Birch and aspens are fine but tend to rot unbelievably fast underwater. Sorbus might be a bit poisonous. Willow is ok. No conifers like pine. Collect a good amount of the leaves. I collected 2 25l bags last year in late september/early october, it got me until early july, that's when I had to start to buy leaves again. Right know we don't have enough fallen leaves, yet. Soon I'm going to collect again. I let them all rot until they are gone, I only got limpits and smaller stuff, no bigger snails or shrimp. Usually takes a few weeks depending on the leaves. My neighbour has a shrimptank, they disintegrate a leave in a few days.

Sorry I reacted with the cliché. I work with medieval icelandic literature (I'm right now doing the editorial of a saga translation) and studied scandinavian studies, I should know better. :D
 
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Brolli

Member
MacZ said:
Birch and aspens are fine but tend to rot unbelievably fast underwater. Sorbus might be a bit poisonous. Willow is ok. No conifers like pine. Collect a good amount of the leaves. I collected 2 25l bags last year in late september/early october, it got me until early july, that's when I had to start to buy leaves again. Right know we don't have enough fallen leaves, yet. Soon I'm going to collect again. I let them all rot until they are gone, I only got limpits and smaller stuff, no bigger snails or shrimp. Usually takes a few weeks depending on the leaves. My neighbour has a shrimptank, they disintegrate a leave in a few days.

Sorry I reacted with the cliché. I work with medieval icelandic literature (I'm right now doing the editorial of a saga translation) and studied scandinavian studies, I should know better. :D
Awesome man! Good luck with your work! The Sturlung age is imo the most interesting period of my country, alot of cool stuff being written then also. But I can't blame you I mean if you look at any pics of Iceland all you see is tundra with hardly any trees.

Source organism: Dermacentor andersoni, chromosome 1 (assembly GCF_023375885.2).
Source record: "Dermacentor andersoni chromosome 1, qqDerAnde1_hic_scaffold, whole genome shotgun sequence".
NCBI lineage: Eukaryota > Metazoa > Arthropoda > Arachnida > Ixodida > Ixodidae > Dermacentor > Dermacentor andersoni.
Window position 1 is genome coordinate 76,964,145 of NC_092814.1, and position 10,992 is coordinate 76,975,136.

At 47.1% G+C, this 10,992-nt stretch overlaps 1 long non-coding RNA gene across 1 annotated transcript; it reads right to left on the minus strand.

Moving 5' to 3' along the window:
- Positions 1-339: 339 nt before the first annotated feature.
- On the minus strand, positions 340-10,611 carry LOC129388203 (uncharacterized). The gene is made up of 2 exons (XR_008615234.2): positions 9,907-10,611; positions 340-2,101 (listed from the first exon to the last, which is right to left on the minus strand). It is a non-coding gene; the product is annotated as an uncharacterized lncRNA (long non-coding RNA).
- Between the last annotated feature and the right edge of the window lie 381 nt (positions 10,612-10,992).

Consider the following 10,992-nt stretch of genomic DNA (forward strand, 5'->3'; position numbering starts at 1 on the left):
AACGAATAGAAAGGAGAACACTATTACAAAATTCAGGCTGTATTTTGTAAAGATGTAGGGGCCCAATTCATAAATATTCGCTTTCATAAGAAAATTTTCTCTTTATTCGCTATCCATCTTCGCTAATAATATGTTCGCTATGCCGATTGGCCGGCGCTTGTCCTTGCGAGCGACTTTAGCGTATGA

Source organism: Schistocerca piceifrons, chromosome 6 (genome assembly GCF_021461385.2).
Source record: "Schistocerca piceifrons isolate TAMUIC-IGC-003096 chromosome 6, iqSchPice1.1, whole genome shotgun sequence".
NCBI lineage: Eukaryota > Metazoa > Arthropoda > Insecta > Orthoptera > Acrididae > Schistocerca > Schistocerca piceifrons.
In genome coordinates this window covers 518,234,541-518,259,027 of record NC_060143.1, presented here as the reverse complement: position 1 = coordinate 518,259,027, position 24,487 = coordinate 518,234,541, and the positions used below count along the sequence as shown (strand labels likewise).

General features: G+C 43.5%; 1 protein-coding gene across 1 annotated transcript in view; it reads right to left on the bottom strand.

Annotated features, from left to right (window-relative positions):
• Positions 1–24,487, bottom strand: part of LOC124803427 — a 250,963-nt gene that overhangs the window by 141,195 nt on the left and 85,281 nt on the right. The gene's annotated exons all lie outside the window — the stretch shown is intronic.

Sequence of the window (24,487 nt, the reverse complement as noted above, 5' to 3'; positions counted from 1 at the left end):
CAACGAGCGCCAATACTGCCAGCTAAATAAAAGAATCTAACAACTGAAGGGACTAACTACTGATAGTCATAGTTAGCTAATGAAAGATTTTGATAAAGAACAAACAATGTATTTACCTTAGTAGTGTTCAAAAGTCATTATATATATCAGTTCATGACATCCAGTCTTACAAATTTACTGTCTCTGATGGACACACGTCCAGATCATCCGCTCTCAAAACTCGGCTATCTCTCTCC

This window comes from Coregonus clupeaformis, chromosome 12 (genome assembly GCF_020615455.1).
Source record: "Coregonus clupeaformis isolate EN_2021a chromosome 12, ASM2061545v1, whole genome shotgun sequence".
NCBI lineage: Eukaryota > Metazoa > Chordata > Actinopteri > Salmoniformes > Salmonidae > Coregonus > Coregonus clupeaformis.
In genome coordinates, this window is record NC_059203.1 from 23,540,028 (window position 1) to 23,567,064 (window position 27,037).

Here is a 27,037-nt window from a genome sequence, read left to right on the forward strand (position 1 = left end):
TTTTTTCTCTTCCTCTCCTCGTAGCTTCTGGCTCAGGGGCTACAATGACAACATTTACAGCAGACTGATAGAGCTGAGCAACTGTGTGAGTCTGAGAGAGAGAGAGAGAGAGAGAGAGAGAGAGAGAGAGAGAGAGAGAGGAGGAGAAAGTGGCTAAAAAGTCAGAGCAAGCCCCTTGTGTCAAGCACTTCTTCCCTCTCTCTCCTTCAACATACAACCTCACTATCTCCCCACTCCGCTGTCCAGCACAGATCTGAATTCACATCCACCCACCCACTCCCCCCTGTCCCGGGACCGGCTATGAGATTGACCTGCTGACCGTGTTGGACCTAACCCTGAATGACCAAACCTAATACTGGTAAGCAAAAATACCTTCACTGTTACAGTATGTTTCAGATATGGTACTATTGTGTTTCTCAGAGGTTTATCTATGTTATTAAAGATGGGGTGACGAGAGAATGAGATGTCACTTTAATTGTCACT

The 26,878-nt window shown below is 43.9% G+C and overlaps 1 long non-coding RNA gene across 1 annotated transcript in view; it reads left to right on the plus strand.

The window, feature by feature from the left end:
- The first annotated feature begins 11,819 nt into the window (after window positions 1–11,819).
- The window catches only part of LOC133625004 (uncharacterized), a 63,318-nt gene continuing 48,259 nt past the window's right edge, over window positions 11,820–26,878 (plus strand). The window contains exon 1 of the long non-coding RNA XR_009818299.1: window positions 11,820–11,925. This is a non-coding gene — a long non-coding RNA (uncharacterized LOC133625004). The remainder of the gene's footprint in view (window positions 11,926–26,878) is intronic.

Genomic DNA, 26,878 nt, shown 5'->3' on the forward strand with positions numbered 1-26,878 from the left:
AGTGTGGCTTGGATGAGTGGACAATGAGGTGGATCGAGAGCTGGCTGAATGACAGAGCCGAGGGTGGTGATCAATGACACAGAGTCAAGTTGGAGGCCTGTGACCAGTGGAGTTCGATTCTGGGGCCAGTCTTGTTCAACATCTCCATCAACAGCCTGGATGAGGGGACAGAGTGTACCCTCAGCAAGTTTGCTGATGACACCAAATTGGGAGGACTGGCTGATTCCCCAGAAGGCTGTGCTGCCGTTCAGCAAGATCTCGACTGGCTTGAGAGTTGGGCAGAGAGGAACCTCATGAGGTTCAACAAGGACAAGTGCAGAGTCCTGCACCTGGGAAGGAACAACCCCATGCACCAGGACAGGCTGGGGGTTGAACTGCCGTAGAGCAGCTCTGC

But if I'd get aspen leaves for example, would a time frame of 24 hours in the tank be too long?
 

MacZ

Member
Brolli said:
Awesome man! Good luck with your work! The Sturlung age is imo the most interesting period of my country, alot of cool stuff being written then also. But I can't blame you I mean if you look at any pics of Iceland all you see is tundra with hardly any trees.
But if I'd get aspen leaves for example, would a time frame of 24 hours in the tank be too long?
Definitely a highly interesting thing. We are right now working on the fornaldarsögur and before that I worked on an icelandic riddera saga. And for sure I got copies of the eddas and the landnamabók.

I leave leaves indefinitely in my tank. I add 3-4 leaves every 2-3 weeks. Make sure you only take completely yellow or brown leaves, no green spots.

But I'm thinking... how much volcanic dust is there in Reykjavík? It might be necessary to rinse them first, then short blanche with boiling water to make sure they sink. As you have shrimp they will break a leave down quite quickly.
 
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Brolli

Member
MacZ said:
Definitely a highly interesting thing. We are right now working on the fornaldarsögur and before that I worked on an icelandic riddera saga. And for sure I got copies of the eddas and the landnamabók.

I leave leaves indefinitely in my tank. I add 3-4 leaves every 2-3 weeks. Make sure you only take completely yellow or brown leaves, no green spots.

But I'm thinking... how much volcanic dust is there in Reykjavík? It might be necessary to rinse them first, then short blanche with boiling water to make sure they sink. As you have shrimp they will break a leave down quite quickly.
I'm actually not sure on the dust, but I highly doubt there's a significant level of it. Hasn't been an eruption for a few years now. But just to be on the safe side I'll rinse and boil.
 

MacZ

Member
Brolli said:
I'm actually not sure on the dust, but I highly doubt there's a significant level of it. Hasn't been an eruption for a few years now. But just to be on the safe side I'll rinse and boil.
I'm asking because a friend had some problems with it on his car when he worked in Reykjavík about three years ago. Thought I'd better ask.